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Google's Getting Social
On November 1, Google released "OpenSocial", a suite of three APIs (Application Program Interfaces) designed to integrate the user profiles, member networks and custom widgets across social networks. This is a logical and much needed next step designed to merge the Web 2.0 experience and content among complimentary but otherwise mutually exclusive social networks. There's little doubt that Google's intent is to counter Facebook's successful developer platform which was released last May 24 and has already spawned more than 7,000 custom widget applications. There's also not much debate that Google considers Facebook a direct competitor particularly now that Facebook and Microsoft are cozy.
Irrespective of motivation, let me reference my own social networking experience as a case in point. I have a LinkedIn profile with a small but active network. I chose LinkedIn as it has a reputation as the social network for 'business'. I didn't choose Facebook as its primary audience is college students (a crowd younger than mine) or MySpace (as this is my kids crowd). Frankly, I don't know that I have time to participate in more than one social network, and even if I do, I feel a bit shallow creating profiles in every online community. However, my participation would increase if I could link my content and my network membership across multiple social networks. Let me communicate with members of other social networks without having to join those networks and replicate my profile multiple times over. Will OpenSocial provide me this universal community expansion? I don't know but the concept really sounds appealing and Google is betting it will permit programmers to reach the 400 million users of social networks.
Taking the concept a step further, OpenSocial speaks to cross social network development standards. Unlike Facebook, Google is taking a non-proprietary and non-vendor specific technology approach. OpenSocial has been released as three APIs which offer access to social network user profiles and their network of friends. I'm unclear whether Google has taken a lowest common denominator approach or created a more empowering technology. Nonetheless, if gadgets or widgets which today are social network dependent (e.g. a widget developed for Facebook only runs on Facebook) can extend across social networks then of course there value, impact and reach also extends. While today's widgets are admittedly trivial for the most part, their expansion to business settings, Enterprise 2.0 and integration with business software applications (such as CRM and ERP systems) is a foregone conclusion which will further escalate their adoption to a widespread utilization.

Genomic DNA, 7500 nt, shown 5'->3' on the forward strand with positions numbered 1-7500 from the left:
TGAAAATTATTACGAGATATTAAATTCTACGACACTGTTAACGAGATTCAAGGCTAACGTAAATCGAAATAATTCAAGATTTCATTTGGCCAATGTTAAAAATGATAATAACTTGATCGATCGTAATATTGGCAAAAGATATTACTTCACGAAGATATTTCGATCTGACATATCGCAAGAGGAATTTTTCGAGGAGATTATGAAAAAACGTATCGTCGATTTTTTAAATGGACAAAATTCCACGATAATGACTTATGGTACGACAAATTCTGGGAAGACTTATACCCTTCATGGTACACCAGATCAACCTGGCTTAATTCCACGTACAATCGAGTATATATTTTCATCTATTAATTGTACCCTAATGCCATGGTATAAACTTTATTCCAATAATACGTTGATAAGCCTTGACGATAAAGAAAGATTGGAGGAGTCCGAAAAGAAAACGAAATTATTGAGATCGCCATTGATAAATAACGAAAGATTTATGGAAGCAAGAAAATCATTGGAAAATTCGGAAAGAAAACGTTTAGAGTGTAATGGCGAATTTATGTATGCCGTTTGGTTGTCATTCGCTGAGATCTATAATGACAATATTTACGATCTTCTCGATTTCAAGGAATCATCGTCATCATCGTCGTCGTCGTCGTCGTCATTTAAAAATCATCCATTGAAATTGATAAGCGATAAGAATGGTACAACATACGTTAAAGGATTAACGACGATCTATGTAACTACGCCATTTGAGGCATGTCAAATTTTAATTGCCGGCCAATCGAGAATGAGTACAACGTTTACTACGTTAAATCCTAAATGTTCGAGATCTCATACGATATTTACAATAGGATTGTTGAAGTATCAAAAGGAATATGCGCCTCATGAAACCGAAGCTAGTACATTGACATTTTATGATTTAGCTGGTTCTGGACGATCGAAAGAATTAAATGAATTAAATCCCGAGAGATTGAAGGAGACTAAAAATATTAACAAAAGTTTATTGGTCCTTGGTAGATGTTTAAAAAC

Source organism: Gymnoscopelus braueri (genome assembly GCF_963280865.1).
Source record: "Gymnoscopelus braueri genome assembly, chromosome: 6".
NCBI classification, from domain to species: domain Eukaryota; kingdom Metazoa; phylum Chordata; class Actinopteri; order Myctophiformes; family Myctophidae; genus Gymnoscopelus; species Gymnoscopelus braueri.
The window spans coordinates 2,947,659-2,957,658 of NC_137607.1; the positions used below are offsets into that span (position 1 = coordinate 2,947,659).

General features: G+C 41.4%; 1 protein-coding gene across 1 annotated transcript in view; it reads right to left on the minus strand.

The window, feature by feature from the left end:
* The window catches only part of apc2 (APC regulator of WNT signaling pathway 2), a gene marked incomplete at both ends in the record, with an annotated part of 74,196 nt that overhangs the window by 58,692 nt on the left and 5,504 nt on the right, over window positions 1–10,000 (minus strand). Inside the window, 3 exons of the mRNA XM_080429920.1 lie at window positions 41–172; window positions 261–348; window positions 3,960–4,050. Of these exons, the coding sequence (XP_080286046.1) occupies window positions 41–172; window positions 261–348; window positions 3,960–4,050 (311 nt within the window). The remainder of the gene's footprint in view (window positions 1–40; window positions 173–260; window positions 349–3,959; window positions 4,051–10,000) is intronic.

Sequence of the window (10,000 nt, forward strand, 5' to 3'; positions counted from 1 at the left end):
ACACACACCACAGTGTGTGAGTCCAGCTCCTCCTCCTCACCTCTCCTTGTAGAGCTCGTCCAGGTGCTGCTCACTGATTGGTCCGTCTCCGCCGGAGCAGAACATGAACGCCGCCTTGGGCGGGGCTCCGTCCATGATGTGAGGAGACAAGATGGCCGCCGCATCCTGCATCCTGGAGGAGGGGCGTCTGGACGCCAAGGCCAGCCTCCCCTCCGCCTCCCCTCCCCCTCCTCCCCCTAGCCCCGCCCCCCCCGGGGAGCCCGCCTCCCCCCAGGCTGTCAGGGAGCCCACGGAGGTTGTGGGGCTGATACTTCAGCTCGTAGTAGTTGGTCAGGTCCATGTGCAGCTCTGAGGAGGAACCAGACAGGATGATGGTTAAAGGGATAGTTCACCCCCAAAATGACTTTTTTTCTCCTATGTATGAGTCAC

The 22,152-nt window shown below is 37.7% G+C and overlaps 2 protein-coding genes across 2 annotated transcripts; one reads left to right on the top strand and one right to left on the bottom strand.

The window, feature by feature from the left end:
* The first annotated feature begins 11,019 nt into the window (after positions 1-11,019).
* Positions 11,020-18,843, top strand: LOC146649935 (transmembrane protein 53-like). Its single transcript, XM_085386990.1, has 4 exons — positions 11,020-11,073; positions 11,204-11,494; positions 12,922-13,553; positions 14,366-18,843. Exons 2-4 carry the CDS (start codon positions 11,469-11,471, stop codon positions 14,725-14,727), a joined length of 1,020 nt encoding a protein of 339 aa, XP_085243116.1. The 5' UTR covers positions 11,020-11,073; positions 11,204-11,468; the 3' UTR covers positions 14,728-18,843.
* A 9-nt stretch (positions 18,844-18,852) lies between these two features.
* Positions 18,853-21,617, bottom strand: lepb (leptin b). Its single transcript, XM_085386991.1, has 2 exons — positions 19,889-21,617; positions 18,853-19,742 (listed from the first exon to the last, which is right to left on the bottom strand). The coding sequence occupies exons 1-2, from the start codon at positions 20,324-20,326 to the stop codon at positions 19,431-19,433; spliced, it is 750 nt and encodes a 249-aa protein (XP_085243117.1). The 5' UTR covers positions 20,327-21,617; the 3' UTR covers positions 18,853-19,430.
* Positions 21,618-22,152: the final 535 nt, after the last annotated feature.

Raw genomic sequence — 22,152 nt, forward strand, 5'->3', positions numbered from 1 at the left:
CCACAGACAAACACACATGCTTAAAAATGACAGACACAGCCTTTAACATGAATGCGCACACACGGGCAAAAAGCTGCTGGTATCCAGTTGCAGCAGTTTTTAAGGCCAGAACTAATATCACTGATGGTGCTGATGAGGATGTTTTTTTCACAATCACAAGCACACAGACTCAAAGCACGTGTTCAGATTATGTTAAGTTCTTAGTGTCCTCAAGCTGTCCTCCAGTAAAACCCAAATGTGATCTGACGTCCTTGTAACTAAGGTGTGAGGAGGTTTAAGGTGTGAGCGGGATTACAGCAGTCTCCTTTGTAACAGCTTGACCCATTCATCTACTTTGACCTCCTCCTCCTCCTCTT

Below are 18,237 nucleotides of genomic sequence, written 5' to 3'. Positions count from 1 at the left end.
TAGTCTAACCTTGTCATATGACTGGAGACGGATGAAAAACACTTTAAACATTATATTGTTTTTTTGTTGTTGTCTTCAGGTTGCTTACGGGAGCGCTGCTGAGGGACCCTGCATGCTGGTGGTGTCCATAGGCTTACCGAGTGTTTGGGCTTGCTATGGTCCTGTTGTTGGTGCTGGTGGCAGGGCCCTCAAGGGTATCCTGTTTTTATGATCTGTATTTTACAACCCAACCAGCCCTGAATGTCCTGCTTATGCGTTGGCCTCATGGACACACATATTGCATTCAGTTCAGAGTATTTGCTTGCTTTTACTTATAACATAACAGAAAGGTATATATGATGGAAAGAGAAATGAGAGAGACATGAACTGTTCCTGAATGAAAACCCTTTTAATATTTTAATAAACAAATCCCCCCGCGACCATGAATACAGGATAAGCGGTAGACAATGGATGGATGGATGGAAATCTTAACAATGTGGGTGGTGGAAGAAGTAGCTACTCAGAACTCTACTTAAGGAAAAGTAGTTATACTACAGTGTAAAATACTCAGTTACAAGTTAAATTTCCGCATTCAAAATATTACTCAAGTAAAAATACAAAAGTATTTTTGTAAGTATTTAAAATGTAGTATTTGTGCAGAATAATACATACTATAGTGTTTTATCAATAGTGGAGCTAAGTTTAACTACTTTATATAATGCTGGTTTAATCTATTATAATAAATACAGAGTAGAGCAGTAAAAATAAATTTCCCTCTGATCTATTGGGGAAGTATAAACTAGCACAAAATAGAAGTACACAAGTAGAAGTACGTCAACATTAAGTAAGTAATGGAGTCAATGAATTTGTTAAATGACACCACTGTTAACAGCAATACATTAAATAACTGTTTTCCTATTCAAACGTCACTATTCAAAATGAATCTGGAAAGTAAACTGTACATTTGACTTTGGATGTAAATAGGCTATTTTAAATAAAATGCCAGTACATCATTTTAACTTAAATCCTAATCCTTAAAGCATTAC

The OpenSocial momentum has begun. Several social networks including Friendster, LinkedIn, Hi5, iLike, Ning and Google's own Orkut social site have signed up for OpenSocial. Some skeptics point to Google's prior multiple vendor middle ground GoogleTalk solution. GoogleTalk was a great concept of using open standards to create a universal Instant Messenger that would link all other vendor instant messengers so you weren't forced to create an IM account with multiple vendors in order to communicate with your friends who use multiple vendor solutions. GoogleTalk hasn't taken flight and its adoption is very low at best.
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|This blog is focused on hosted, on-demand or software as a service (collectively SAAS) business solutions. To qualify as a SaaS solution, the service should be offered on a subscription (pay as you go) purchase price, housed in a multi-tenant data center and delivered remotely over the Web to web browsers. Business applications include about any front office or back office business system. Frequently cited business applications include Customer Relationship Management (CRM) systems, Sales Force Automation (SFA) systems, Enterprise Resource Planning(ERP) systems, Supply Chain Management (SCM) systems, Manufacturing Systems and Human Resource (HR) systems.|